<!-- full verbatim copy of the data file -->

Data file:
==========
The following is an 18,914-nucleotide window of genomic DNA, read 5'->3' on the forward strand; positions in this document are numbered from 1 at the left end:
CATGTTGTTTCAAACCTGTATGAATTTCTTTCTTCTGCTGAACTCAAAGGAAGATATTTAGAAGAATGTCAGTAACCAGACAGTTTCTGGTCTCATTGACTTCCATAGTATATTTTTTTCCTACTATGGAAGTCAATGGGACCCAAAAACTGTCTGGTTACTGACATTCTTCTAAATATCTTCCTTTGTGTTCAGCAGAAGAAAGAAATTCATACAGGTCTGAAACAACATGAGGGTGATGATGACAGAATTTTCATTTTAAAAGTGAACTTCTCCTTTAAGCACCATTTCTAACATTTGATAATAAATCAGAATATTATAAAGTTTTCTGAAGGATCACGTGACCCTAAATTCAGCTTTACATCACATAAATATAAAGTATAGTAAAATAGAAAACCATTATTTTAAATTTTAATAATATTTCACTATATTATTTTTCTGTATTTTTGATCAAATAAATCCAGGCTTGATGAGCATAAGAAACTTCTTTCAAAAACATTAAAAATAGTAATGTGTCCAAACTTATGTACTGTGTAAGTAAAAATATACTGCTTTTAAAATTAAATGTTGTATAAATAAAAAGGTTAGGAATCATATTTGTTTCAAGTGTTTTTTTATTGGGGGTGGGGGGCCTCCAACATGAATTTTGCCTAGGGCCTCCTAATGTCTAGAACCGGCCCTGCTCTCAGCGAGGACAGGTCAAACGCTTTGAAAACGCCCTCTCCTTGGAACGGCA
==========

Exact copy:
The following is an 18,914-nucleotide window of genomic DNA, read 5'->3' on the forward strand; positions in this document are numbered from 1 at the left end:
CATGTTGTTTCAAACCTGTATGAATTTCTTTCTTCTGCTGAACTCAAAGGAAGATATTTAGAAGAATGTCAGTAACCAGACAGTTTCTGGTCTCATTGACTTCCATAGTATATTTTTTTCCTACTATGGAAGTCAATGGGACCCAAAAACTGTCTGGTTACTGACATTCTTCTAAATATCTTCCTTTGTGTTCAGCAGAAGAAAGAAATTCATACAGGTCTGAAACAACATGAGGGTGATGATGACAGAATTTTCATTTTAAAAGTGAACTTCTCCTTTAAGCACCATTTCTAACATTTGATAATAAATCAGAATATTATAAAGTTTTCTGAAGGATCACGTGACCCTAAATTCAGCTTTACATCACATAAATATAAAGTATAGTAAAATAGAAAACCATTATTTTAAATTTTAATAATATTTCACTATATTATTTTTCTGTATTTTTGATCAAATAAATCCAGGCTTGATGAGCATAAGAAACTTCTTTCAAAAACATTAAAAATAGTAATGTGTCCAAACTTATGTACTGTGTAAGTAAAAATATACTGCTTTTAAAATTAAATGTTGTATAAATAAAAAGGTTAGGAATCATATTTGTTTCAAGTGTTTTTTTATTGGGGGTGGGGGGCCTCCAACATGAATTTTGCCTAGGGCCTCCTAATGTCTAGAACCGGCCCTGCTCTCAGCGAGGACAGGTCAAACGCTTTGAAAACGCCCTCTCCTTGGAACGGCA